Litter aids in soil moisture retention by cooling the ground surface and holding moisture in decaying organic matter. The flora and fauna working to decompose soil litter also aid in soil respiration. A litter layer of decomposing biomass provides a continuous energy source for macro- and micro-organisms. As litter decomposes, nutrients are released into the environment.

Leaf litter provides food and shelter for earthworms, pill bugs, millipedes and a multitude of smaller life such as eggs and larvae of insects and spiders of many kinds. These creatures are all essential components of the food web providing sustenance to toads, frogs, lizards, and countless other animals. Nearly all backyard birds require protein from insects to feed their young.

Good. Argument taken.

But how does one indulge in mulching if one doesn’t have enough leaf litter? has been my problem. I have tried collecting vegetable waste and sugarcane thrush and transporting it to my farm. However, I have discarded it as a viable option to build leaf litter or organic mass, as it has proved a costly proposition.

And then suddenly researching on the subject I came across two plants, namely Kadamb and Jungli Badam, famous for producing leaf litter in big volume.

Suitable for reforestation programs, Kadamb sheds large amounts of leaf and non-leaf litter which on decomposition improves some physical and chemical properties of soil under its canopy. This reflects an increase in the level of soil organic carbon, available plant nutrients and exchangeable bases.

I got the idea of Kadamb having observed it in my neighbourhood and impressed by its litter.

This monsoon I plan to plant dozens of kadamb and jungle badam, and I’m sure that in coming years I will be able to follow Vasant Phutane’s advice.

I’m looking for more such leaf litter-rich plants, do suggest if you know one.

For more:


Keeping Rodents Away

I have often heard farm owners ruing that the coconut palms in their farm have been ravaged by rodents and they are unable to do anything about it, try as they might.

“Once you plant Gliricidia or Giri Pushpa on the edges of your plot the rodents will avoid your farm,” says Kusum Dahivelkar.

This advice comes from one who has worked in Maharashtra’s Forest Department for thirty five years and presently runs workshops for ayurveda doctors and those interested in herbal medicine. Her HirvyaPunya Nursery is home to both traditional medicinal and herbal plants gathered from different parts of the country.

Used for its medicinal and insect repellent properties, Gliricida fixes nitrogen in the soil, boosts crop yields significantly without the expense of chemical fertilizers.  Most importantly it keeps rodents away.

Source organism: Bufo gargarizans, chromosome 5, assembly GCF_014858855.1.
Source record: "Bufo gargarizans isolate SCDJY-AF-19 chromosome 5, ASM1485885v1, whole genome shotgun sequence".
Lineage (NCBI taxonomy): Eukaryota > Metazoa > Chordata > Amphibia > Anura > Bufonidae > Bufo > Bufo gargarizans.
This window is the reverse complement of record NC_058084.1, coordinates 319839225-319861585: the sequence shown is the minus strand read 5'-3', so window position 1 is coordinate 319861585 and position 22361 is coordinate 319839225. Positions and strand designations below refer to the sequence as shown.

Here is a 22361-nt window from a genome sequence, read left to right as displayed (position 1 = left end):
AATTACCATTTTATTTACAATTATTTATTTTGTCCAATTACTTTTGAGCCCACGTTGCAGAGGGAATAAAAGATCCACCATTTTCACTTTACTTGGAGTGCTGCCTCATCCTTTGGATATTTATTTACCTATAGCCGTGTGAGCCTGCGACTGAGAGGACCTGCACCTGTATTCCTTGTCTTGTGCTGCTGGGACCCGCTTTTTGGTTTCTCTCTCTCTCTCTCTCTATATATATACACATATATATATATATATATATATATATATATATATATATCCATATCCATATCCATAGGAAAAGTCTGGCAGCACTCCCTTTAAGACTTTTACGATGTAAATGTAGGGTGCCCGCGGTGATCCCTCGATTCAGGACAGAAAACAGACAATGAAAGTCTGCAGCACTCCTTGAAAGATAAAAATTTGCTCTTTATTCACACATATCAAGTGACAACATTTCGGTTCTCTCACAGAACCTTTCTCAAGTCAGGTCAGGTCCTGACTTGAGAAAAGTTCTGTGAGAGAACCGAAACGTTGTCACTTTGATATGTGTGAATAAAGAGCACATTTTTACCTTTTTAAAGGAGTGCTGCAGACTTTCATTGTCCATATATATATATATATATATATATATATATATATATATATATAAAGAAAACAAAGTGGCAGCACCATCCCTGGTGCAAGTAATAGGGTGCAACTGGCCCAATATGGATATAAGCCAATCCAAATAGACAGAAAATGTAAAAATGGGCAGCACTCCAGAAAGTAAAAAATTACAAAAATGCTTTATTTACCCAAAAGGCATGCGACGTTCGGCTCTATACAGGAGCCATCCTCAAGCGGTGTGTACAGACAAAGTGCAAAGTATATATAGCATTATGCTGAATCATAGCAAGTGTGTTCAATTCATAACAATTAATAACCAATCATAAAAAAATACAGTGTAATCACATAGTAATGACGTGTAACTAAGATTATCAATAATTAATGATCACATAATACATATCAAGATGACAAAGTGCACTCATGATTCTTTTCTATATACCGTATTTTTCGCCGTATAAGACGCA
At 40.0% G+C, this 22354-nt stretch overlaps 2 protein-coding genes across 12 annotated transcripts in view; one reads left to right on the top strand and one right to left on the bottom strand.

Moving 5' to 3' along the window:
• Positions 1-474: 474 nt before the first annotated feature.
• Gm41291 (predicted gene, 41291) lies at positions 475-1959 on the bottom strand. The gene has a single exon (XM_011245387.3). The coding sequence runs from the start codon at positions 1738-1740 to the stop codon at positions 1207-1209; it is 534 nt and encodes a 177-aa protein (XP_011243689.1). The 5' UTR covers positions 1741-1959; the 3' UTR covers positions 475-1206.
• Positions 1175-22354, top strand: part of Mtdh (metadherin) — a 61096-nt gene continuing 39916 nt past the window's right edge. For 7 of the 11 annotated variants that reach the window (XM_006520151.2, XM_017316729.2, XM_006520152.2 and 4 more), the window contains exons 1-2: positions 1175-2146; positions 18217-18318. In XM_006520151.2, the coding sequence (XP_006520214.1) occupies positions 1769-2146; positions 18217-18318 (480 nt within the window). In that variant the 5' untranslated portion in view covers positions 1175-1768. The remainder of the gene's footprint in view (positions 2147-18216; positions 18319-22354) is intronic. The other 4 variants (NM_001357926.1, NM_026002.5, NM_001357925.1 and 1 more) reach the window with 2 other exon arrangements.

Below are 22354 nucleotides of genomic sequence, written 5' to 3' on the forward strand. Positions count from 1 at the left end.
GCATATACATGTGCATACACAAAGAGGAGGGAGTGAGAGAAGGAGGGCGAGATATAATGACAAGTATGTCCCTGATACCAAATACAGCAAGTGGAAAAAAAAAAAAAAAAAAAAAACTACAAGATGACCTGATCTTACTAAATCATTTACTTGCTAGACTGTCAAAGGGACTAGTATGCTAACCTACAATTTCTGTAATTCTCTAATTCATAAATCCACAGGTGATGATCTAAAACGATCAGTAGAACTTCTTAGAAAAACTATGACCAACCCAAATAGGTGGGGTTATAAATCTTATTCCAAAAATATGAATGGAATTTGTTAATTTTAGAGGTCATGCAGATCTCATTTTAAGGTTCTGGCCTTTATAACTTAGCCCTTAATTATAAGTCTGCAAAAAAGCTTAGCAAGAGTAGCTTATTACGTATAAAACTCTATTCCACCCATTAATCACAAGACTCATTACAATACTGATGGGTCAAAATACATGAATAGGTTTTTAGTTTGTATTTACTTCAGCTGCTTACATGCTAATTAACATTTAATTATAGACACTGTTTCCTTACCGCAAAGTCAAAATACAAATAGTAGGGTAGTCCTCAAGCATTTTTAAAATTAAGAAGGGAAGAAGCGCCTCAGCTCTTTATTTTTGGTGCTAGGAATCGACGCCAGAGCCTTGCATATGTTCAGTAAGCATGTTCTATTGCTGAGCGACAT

As we moved around Kusumji’s modest sized nursery she pointed to her papaya trees—one which was reaching the skies and the other hardly four feet tall.  The former with hardly any fruits while the later was laden with fruits.

Kusumtai Dahivelkar

“Do you see the difference,” she asked.

“Yes,” we said, “One with couple of fruits and the other heavy with fruits.”

“That’s obvious. But why?” she asked and went onto explain that the plant which was shorter and laden with fruits had a benign surroundings.

The plant was surrounded with other plants and had thick undergrowth providing a safety net to her fruits, if they fell.  Just like a pregnant woman who feels secure in a loving and caring environment.

Do plants do have a mind. Have emotions and feelings. I think so.

Nitrogen Fixation

I had planted a Gliricedia (or Giripushpa as it’s locally known) a year and half back at the extreme edge of my garden. It has grown tall and  should be around 12 ft.  I have snipped all its leaves, which are rich in nitrogen and spread them close to my fruit trees. Now the tree, spread like a fan resembles a skeleton. New leaves will take some more time to come.

I remember telling Mangal to make cuttings of the plants and plant them during the rains. Though he said he did it. In fact, he didn’t. Few Sundays I chopped some branches and put them in plastic bags, in an effort to grow them.  I was foolish to think that one Gliricedia would be enough for my 100plus number fruit trees!

So that my plants do not miss their nitrogen fix I have now planted chana. Though I know it’s late. Still I’m trying.

You may ask why I’ve suddenly become ‘nitrogen conscious’. Being an organic farmer I’ve realized that I need to aid Nature to play its complimentary role and not interfere by using chemicals to feed my plants’ mineral requirements.

My farming friends tell me that Nitrogen is one of the most important chemical elements for plants. “If there is not enough nitrogen available in the soil plants look pale and their growth is stunted,” they say.

How does one usher Nitrogen?

Two ways: either introduce chemicals or grow Nitrogen fixing plants, called legumes. Legumes – and all peas and beans are legumes – are plants that work together with nitrogen fixing bacteria called Rhizobia, to “fix” nitrogen. The Rhizobia chemically convert the nitrogen from the air to make it available for the plant.

Legume plants live in a symbiotic relationship with the nitrogen fixing bacteria – the Rhizobia live in nodules in the plant’s roots. This way the plant can look after its own nitrogen needs without the use of fertilizer. In addition, when the crop is harvested and the plant cut back to ground level, the root nodules release all the valuable fixed nitrogen for following crops.